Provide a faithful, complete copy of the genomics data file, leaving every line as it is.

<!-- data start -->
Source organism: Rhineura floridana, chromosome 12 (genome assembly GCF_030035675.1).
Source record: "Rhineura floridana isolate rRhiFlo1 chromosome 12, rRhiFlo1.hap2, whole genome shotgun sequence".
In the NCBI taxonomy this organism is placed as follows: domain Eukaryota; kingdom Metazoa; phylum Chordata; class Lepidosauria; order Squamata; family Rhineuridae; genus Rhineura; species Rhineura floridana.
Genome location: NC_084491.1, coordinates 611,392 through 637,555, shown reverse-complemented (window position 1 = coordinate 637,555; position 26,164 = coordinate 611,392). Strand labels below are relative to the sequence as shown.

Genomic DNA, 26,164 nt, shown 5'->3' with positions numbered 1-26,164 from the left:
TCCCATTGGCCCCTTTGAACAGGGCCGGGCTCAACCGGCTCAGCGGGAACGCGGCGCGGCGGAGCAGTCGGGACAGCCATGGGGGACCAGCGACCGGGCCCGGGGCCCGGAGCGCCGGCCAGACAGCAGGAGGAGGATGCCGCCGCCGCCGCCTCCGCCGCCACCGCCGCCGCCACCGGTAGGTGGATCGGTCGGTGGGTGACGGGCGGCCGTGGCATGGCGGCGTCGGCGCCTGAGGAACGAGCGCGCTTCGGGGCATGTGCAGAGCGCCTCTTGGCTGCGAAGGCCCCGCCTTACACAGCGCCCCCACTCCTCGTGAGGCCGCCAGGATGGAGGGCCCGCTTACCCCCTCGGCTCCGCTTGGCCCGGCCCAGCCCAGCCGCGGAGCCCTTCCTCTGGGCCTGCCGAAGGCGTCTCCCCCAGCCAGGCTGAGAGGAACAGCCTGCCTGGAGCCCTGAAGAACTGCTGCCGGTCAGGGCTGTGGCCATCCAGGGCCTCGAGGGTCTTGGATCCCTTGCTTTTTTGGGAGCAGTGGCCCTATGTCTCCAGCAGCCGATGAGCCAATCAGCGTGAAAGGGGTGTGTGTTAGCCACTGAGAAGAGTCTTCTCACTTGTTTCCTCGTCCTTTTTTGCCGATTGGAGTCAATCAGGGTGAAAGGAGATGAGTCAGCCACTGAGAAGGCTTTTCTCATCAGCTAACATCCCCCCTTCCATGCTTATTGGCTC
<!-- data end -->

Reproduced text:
Source organism: Rhineura floridana, chromosome 12 (genome assembly GCF_030035675.1).
Source record: "Rhineura floridana isolate rRhiFlo1 chromosome 12, rRhiFlo1.hap2, whole genome shotgun sequence".
In the NCBI taxonomy this organism is placed as follows: domain Eukaryota; kingdom Metazoa; phylum Chordata; class Lepidosauria; order Squamata; family Rhineuridae; genus Rhineura; species Rhineura floridana.
Genome location: NC_084491.1, coordinates 611,392 through 637,555, shown reverse-complemented (window position 1 = coordinate 637,555; position 26,164 = coordinate 611,392). Strand labels below are relative to the sequence as shown.

Genomic DNA, 26,164 nt, shown 5'->3' with positions numbered 1-26,164 from the left:
TCCCATTGGCCCCTTTGAACAGGGCCGGGCTCAACCGGCTCAGCGGGAACGCGGCGCGGCGGAGCAGTCGGGACAGCCATGGGGGACCAGCGACCGGGCCCGGGGCCCGGAGCGCCGGCCAGACAGCAGGAGGAGGATGCCGCCGCCGCCGCCTCCGCCGCCACCGCCGCCGCCACCGGTAGGTGGATCGGTCGGTGGGTGACGGGCGGCCGTGGCATGGCGGCGTCGGCGCCTGAGGAACGAGCGCGCTTCGGGGCATGTGCAGAGCGCCTCTTGGCTGCGAAGGCCCCGCCTTACACAGCGCCCCCACTCCTCGTGAGGCCGCCAGGATGGAGGGCCCGCTTACCCCCTCGGCTCCGCTTGGCCCGGCCCAGCCCAGCCGCGGAGCCCTTCCTCTGGGCCTGCCGAAGGCGTCTCCCCCAGCCAGGCTGAGAGGAACAGCCTGCCTGGAGCCCTGAAGAACTGCTGCCGGTCAGGGCTGTGGCCATCCAGGGCCTCGAGGGTCTTGGATCCCTTGCTTTTTTGGGAGCAGTGGCCCTATGTCTCCAGCAGCCGATGAGCCAATCAGCGTGAAAGGGGTGTGTGTTAGCCACTGAGAAGAGTCTTCTCACTTGTTTCCTCGTCCTTTTTTGCCGATTGGAGTCAATCAGGGTGAAAGGAGATGAGTCAGCCACTGAGAAGGCTTTTCTCATCAGCTAACATCCCCCCTTCCATGCTTATTGGCTC